Cream cheese sausage: three of my favourite things. 

Anyway. Where was I?

So, while cheese recipes generally seem to have a 'bung it all in and see how it goes' approach, beer brewers can be rather pedantic, verging on completely obsessive about their directions, to the point of including tables and percentages and weighing up the chemical content in different types of hops and specifying the precise temperature at which barley malt should be mashed at and the fine details about which sort of malt to buy and whether you are stirring the malt with a spoon made from a rhinoceros tusk or the wood of a Nubian oak sprung from virgin soil that has been well watered with ox blood and I just made that last bit up but you get the picture. If you google a few full mash recipes you'll soon see that some brewers set out their recipes more like directions for chemical equations than anything else, which level of precision infuriated me just as much as the complete lack of precision in the direction 'Add yeast'. My beloved Laurie Strachan book, The Complete Guide to Beer and Brewing, is the exception here because it actually sets out the list of ingredients as in a recipe, and follows up with a method. (And following that link now, I discover another bizarre recipe direction, courtesy of Steve: when making sake, you apparently have to polish the fatty bit off each rice grain).

Old brew books, and old recipe books in general, have the same mixture of fastidious exactitude and imprecision. Checking out the online version of Digby, who collected a whole heap of mead recipes just because he could, you find that eggs feature heavily in recipes for the honey-based drink:
put in a New-laid-egg; if the Liquor beareth the Egg, that you see the breadth of a groat upon the Egg dry, you may set it over the fire.
Egg white is used as a clarifying agent -
let it boil gently, till you have skimed it very clean, and clarified it, as you would do Suggar, with the whites of three New-laid-eggs.
Plenty of other recipes have similar directions - 'it is to bear an Egge boyant', 'a New-laid-egg swims upon it', etc. (I wonder if the addition of eggs might also give the yeast nutrients (which they need to eat in their initial stages of growth); one old recipe for cider calls for you to drop a steak into the drink before it begins fermenting, which may have performed the same function.  Another old American brewing book I found in a Thornbury bookstore has several directions like 'spread the yeast on toast before adding to the liquid'.)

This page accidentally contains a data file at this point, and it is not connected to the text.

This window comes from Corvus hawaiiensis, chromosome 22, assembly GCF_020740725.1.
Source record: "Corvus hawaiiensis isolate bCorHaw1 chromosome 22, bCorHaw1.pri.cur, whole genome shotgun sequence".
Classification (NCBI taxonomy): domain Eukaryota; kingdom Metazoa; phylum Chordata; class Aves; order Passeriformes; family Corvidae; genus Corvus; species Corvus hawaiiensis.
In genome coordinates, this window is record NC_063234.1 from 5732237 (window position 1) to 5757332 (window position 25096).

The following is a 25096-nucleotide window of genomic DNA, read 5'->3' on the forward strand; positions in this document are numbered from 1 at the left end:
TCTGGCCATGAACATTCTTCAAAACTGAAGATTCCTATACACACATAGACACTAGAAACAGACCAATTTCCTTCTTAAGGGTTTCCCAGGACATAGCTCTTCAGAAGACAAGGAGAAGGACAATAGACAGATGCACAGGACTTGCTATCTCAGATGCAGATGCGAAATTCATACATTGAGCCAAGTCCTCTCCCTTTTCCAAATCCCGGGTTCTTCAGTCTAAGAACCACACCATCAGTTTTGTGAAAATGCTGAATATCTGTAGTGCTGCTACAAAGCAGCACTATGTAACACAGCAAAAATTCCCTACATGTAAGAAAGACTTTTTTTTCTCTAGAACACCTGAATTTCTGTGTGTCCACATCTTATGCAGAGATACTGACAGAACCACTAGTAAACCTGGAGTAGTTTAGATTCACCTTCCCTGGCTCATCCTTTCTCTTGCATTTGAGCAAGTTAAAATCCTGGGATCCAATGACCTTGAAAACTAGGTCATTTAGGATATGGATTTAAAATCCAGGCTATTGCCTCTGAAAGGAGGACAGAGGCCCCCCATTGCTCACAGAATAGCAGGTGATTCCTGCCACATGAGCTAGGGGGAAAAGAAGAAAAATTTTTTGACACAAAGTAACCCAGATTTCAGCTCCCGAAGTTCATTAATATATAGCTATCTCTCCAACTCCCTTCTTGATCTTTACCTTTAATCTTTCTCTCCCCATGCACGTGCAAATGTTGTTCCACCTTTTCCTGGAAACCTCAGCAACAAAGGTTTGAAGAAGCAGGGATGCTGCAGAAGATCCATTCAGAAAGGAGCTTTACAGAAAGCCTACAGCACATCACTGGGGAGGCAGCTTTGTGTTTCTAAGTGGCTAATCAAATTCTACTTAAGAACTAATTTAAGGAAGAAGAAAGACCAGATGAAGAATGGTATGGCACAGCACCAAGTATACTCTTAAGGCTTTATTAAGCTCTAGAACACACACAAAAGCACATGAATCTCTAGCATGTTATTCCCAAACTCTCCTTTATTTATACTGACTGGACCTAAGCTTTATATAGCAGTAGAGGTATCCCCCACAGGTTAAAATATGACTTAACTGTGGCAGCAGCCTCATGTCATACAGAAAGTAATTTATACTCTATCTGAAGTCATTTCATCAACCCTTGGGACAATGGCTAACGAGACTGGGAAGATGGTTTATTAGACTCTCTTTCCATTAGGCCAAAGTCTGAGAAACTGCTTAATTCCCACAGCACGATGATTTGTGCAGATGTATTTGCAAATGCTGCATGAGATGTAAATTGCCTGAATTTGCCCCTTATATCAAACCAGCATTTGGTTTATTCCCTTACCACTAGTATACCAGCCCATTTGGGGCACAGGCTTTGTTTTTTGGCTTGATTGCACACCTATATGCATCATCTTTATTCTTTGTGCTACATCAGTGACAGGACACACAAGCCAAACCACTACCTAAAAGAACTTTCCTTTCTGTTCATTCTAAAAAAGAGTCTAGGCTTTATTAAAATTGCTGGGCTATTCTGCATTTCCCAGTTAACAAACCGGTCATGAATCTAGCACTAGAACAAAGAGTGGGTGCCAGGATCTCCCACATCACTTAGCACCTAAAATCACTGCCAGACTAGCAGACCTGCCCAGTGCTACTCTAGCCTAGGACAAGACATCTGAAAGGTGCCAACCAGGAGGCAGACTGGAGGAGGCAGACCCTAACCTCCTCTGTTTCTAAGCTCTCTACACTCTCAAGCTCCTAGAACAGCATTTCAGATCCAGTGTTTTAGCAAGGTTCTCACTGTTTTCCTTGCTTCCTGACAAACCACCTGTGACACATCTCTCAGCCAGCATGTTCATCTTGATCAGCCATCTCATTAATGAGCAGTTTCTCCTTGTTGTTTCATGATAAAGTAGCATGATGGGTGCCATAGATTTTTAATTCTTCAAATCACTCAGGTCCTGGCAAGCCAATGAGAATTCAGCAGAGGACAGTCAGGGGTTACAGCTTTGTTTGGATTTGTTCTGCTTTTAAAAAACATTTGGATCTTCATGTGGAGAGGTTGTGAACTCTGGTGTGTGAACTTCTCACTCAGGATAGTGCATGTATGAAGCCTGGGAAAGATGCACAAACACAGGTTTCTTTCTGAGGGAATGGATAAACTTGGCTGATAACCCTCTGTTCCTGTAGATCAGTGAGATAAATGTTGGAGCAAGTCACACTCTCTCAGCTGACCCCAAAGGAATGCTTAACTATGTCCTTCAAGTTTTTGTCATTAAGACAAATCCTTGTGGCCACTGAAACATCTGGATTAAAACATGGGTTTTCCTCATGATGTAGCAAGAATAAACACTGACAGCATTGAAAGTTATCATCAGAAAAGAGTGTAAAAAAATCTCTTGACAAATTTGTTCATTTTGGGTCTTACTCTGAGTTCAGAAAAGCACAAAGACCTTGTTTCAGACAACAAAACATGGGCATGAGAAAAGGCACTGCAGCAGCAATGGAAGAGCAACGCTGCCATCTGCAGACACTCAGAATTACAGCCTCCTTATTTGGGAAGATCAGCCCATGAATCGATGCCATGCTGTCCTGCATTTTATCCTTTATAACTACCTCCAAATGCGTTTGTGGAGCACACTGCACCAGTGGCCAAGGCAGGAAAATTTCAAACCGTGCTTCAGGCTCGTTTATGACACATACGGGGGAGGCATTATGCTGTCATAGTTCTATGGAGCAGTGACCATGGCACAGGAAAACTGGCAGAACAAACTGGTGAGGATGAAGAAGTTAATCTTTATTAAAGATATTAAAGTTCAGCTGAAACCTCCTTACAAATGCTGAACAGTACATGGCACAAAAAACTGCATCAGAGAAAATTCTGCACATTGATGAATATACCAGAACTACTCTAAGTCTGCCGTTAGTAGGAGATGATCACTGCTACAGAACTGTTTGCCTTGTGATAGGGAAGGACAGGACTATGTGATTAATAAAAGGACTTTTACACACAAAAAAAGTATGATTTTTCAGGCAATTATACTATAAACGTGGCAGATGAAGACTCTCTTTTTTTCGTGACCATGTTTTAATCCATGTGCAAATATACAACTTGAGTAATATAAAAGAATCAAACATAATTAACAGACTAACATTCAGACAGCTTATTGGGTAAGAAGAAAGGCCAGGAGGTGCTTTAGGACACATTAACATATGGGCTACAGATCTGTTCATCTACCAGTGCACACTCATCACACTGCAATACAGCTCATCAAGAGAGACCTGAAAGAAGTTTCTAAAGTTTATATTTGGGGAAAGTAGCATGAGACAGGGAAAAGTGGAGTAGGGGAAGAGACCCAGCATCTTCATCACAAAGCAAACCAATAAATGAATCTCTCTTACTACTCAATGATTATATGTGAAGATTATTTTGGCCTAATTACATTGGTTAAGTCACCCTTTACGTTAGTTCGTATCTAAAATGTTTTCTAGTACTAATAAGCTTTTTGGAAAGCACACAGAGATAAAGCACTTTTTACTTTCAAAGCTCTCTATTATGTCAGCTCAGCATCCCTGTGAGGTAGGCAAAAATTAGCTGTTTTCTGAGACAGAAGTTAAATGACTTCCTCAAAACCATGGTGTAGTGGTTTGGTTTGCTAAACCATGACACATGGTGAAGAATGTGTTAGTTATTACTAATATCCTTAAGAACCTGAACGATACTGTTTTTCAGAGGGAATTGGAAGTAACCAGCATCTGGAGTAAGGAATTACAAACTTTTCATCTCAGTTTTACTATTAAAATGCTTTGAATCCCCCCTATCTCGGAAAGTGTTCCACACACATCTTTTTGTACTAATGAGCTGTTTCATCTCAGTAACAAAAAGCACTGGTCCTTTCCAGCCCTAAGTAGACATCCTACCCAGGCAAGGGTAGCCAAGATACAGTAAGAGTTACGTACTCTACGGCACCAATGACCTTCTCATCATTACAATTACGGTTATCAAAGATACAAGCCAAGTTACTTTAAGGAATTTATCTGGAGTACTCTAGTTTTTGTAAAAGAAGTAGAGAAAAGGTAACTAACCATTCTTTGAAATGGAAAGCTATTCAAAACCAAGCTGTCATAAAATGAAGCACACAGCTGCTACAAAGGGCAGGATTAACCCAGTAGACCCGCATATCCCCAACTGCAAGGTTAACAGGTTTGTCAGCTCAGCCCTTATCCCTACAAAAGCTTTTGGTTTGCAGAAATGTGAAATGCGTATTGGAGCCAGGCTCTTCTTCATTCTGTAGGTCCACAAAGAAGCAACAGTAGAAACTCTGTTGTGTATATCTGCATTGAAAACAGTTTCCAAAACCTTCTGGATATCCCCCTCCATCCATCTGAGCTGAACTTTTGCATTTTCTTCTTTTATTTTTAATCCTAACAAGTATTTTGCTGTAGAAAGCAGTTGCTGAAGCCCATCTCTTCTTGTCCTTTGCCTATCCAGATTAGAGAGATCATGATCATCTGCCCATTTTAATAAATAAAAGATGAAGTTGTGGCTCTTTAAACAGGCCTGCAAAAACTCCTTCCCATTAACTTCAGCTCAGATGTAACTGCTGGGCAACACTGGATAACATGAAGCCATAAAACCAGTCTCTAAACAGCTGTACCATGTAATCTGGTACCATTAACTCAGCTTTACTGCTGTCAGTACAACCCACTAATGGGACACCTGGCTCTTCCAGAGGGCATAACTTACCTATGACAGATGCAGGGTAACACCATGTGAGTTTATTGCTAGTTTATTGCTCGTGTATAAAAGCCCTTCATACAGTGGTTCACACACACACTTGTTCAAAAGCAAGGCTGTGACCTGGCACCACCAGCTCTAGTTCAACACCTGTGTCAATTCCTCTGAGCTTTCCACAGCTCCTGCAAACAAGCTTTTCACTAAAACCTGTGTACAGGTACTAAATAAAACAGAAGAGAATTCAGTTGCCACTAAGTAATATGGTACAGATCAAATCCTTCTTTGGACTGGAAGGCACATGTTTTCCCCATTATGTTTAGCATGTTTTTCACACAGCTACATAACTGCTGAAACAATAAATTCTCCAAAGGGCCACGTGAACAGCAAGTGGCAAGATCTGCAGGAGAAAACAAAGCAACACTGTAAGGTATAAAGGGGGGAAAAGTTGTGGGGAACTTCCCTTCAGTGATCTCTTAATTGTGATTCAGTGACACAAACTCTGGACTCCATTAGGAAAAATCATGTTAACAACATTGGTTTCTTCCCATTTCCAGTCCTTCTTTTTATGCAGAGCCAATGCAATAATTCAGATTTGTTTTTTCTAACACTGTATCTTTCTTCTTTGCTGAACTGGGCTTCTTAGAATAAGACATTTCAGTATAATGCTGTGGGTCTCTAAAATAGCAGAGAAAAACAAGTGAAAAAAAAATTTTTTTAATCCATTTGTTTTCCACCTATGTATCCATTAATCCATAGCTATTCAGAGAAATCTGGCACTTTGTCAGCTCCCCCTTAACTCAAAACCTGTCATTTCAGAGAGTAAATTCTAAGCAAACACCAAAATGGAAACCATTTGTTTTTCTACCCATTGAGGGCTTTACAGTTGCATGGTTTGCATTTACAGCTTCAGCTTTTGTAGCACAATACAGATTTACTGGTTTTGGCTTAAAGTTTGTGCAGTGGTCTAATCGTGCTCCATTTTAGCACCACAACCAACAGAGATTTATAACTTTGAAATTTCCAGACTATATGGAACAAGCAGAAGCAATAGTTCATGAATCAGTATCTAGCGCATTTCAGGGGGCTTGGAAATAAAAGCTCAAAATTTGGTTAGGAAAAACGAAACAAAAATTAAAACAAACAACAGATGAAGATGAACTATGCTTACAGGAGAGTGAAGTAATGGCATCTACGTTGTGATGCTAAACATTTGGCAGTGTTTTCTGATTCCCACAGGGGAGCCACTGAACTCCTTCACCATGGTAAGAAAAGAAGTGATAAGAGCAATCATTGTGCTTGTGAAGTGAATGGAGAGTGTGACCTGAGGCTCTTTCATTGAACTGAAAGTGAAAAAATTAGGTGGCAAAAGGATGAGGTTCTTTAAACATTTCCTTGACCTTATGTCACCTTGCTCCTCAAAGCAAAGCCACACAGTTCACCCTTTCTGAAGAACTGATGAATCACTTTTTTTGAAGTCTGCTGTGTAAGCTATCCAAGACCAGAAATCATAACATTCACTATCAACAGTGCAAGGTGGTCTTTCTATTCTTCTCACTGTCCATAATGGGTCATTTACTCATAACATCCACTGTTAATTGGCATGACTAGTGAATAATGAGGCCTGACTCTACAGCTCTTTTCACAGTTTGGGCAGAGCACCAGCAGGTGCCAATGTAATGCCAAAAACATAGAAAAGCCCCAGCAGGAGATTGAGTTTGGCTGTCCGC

Other directions include 'Take one part of honey, to eight parts Rain or River-water', 'Take Spring-water', 'take six handfuls of Sweet-bryar'; there are instructions to not mix mead 'in a wooden vessel, for wood drinketh up the honey', and the singularly non-specific but nonetheless helpful and encouraging instruction 'Take of all sorts of herbs, that you think are good and wholesome'.

Old recipes for cheese, some of which I have in my under-used copy of Martha Washington's Booke of Cookery, are similarly intuitive:
To a cheese of 2 gallons of new milke, take 10 quarts of stroakings & 2 quarts of cream. put to it 4 spoonfuls of rennit, set it together as hot as you cam from ye Cow...

Or I vaguely recall directions in other old recipes - possibly that I found on Gode Cokery - to 'set the cheese' so far from the fire, so it is the right temperature. (Actually, that reminds me, once I carried some cheese culture around with me for a day trying to warm it with my own body temperature, but it didn't set well - the culture was the sort that liked temperature to be around 25 degrees, room temperature; my body temp was the usual 37 degrees*.)

Those are about all the recipe eccentricities I can think of at the moment. But before I forget, I should tell you, I think I've finally worked out how, when you're making mozzarella, to 'knead with spoons': don't. See, what you have to do is wad the mozzarella curds together with a ball before dipping them several times in hot whey and kneading them. You can use the spoons to hold the curds under the whey, and press them on the curds to give them shape, but in between you do the kneading with your hands (covered in gloves). You just moosh them together to make them join up while squeezing out the whey. See? Now aren't you glad you rhetorically asked me? Don't rhetorically answer that. It could, rhetorically, get very heated indeed.

*(UPDATE! - This footnote is an update.) In Buffy, as everyone knows, vampires are actually room temperature. So theoretically you could culture milk by a simple method: 1) CATCH VAMPIRE 2) DON'T STAKE VAMPIRE 3) DON'T GET BITTEN BY VAMPIRE 4) STRAP CULTURE TO VAMPIRE 5) LEAVE FOR 8 TO 12 HOURS. There, you see, completely safe.


Steve said...

That was an entertaining post.

If you enjoy reading old and odd recipes, you could do worse than read The Old Foodie blog, which has a link at my blog but here is:

It's not exactly compulsive reading every day (in fact, I haven't looked at for many weeks til tody), but it has its moments.

TimT said...

Thanks for the link Steve!

Yes, I guess I have become very interested in old recipes lately. Partly because they give you a bigger and better perspective on the art of cheesemaking and brewing. That said, they're also fascinating as literature, and for their intersections with the writing of Shakespeare, Austen, Dickens, etc.

Email: timhtrain - at -